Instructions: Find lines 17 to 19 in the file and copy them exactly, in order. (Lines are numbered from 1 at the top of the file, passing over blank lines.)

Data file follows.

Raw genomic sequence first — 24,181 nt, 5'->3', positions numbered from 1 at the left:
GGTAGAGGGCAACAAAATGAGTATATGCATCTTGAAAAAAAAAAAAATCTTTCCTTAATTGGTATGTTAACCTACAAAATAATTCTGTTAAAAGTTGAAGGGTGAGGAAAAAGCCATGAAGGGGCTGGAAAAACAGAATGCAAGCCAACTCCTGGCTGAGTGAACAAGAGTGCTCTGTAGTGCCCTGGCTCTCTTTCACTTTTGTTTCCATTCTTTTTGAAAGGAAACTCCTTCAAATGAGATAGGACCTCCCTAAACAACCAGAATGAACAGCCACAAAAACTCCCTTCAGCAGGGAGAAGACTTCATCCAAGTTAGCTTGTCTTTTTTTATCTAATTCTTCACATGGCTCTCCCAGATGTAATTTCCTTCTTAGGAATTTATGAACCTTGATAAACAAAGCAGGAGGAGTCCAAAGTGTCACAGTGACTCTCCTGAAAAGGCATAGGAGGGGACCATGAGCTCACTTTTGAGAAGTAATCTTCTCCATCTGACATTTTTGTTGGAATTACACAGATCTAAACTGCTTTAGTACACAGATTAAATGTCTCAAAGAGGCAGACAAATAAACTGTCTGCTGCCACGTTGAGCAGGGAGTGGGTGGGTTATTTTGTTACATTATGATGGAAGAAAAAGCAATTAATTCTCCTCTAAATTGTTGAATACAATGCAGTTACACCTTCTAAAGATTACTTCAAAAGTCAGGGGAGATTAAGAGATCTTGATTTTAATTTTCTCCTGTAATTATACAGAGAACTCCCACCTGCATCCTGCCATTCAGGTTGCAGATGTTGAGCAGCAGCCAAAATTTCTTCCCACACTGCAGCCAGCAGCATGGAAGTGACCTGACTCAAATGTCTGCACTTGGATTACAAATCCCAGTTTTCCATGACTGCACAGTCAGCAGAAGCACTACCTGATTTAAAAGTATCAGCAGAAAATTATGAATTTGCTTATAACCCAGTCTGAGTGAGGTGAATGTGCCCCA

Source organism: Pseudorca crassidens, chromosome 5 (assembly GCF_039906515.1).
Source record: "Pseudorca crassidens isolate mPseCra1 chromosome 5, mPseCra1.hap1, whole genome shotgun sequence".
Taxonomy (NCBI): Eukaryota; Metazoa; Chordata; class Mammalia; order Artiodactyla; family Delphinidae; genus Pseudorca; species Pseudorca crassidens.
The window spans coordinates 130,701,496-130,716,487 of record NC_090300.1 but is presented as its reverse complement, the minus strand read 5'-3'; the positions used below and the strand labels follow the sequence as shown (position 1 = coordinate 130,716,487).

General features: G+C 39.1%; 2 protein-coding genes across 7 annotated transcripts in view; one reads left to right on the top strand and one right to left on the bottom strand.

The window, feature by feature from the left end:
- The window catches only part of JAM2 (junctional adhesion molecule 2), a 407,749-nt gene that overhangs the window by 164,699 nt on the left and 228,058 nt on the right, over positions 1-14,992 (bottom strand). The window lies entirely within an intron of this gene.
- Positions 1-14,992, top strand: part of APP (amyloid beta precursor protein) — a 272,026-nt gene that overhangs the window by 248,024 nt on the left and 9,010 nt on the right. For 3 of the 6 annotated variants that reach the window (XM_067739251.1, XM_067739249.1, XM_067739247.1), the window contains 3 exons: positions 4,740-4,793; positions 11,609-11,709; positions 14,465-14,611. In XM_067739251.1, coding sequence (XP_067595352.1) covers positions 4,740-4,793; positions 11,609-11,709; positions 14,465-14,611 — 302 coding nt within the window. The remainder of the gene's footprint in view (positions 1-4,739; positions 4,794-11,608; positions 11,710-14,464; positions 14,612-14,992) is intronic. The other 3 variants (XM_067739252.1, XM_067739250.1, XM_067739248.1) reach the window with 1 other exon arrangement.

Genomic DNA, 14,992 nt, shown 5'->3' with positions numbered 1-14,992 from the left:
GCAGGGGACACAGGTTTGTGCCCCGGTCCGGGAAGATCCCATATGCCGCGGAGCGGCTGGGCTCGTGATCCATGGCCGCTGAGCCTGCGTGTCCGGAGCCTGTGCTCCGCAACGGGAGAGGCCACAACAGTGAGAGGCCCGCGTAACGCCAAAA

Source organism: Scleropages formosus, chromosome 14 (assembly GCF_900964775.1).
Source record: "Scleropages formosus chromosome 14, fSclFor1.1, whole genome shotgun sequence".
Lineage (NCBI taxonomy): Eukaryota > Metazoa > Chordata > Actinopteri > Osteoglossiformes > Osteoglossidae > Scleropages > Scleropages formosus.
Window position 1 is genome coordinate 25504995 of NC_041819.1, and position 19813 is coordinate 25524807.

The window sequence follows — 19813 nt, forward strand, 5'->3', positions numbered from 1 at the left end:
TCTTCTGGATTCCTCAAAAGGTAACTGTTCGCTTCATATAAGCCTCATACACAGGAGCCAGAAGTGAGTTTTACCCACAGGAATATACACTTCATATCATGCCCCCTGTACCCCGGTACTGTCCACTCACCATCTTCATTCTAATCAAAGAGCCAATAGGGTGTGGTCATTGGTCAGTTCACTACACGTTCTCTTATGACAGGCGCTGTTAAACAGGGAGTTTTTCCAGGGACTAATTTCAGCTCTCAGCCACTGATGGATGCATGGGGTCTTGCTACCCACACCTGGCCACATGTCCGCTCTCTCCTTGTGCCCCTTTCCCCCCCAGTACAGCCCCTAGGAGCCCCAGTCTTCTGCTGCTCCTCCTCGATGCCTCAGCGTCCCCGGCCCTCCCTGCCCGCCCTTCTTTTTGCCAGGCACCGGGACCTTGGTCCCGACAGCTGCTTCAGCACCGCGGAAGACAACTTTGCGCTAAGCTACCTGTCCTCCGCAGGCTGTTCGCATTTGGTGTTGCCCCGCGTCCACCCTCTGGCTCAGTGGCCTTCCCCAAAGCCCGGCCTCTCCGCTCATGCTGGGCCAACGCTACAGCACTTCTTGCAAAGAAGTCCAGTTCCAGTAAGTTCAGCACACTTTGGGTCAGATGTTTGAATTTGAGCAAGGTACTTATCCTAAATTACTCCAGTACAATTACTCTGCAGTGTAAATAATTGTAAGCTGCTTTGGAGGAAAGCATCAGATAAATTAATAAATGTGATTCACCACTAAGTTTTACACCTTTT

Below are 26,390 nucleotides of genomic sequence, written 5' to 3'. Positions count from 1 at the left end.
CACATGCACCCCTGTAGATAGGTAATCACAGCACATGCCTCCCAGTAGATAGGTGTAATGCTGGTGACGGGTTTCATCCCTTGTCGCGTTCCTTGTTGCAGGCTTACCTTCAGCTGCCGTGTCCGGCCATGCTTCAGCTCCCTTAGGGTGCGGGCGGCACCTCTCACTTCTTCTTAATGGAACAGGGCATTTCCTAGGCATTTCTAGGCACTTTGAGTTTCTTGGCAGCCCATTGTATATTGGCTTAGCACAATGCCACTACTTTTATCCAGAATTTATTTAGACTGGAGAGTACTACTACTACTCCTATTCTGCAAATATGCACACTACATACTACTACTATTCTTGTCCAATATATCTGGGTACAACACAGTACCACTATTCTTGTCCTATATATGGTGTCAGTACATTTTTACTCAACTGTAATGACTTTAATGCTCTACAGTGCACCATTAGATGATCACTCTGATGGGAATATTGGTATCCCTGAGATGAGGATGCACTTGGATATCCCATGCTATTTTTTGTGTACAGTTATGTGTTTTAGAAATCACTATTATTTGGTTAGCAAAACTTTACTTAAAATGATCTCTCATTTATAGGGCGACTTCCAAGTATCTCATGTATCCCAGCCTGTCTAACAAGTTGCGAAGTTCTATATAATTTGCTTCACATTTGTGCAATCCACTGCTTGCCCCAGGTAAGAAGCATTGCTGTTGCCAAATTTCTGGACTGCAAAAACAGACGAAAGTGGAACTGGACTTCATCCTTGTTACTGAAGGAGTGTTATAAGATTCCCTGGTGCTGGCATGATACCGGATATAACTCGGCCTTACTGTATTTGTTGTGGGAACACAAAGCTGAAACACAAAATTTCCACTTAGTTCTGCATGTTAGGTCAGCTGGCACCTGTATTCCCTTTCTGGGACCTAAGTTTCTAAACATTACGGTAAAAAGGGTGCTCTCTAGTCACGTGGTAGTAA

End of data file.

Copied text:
The window sequence follows — 19813 nt, forward strand, 5'->3', positions numbered from 1 at the left end:
TCTTCTGGATTCCTCAAAAGGTAACTGTTCGCTTCATATAAGCCTCATACACAGGAGCCAGAAGTGAGTTTTACCCACAGGAATATACACTTCATATCATGCCCCCTGTACCCCGGTACTGTCCACTCACCATCTTCATTCTAATCAAAGAGCCAATAGGGTGTGGTCATTGGTCAGTTCACTACACGTTCTCTTATGACAGGCGCTGTTAAACAGGGAGTTTTTCCAGGGACTAATTTCAGCTCTCAGCCACTGATGGATGCATGGGGTCTTGCTACCCACACCTGGCCACATGTCCGCTCTCTCCTTGTGCCCCTTTCCCCCCCAGTACAGCCCCTAGGAGCCCCAGTCTTCTGCTGCTCCTCCTCGATGCCTCAGCGTCCCCGGCCCTCCCTGCCCGCCCTTCTTTTTGCCAGGCACCGGGACCTTGGTCCCGACAGCTGCTTCAGCACCGCGGAAGACAACTTTGCGCTAAGCTACCTGTCCTCCGCAGGCTGTTCGCATTTGGTGTTGCCCCGCGTCCACCCTCTGGCTCAGTGGCCTTCCCCAAAGCCCGGCCTCTCCGCTCATGCTGGGCCAACGCTACAGCACTTCTTGCAAAGAAGTCCAGTTCCAGTAAGTTCAGCACACTTTGGGTCAGATGTTTGAATTTGAGCAAGGTACTTATCCTAAATTACTCCAGTACAATTACTCTGCAGTGTAAATAATTGTAAGCTGCTTTGGAGGAAAGCATCAGATAAATTAATAAATGTGATTCACCACTAAGTTTTACACCTTTT

Below are 26,390 nucleotides of genomic sequence, written 5' to 3'. Positions count from 1 at the left end.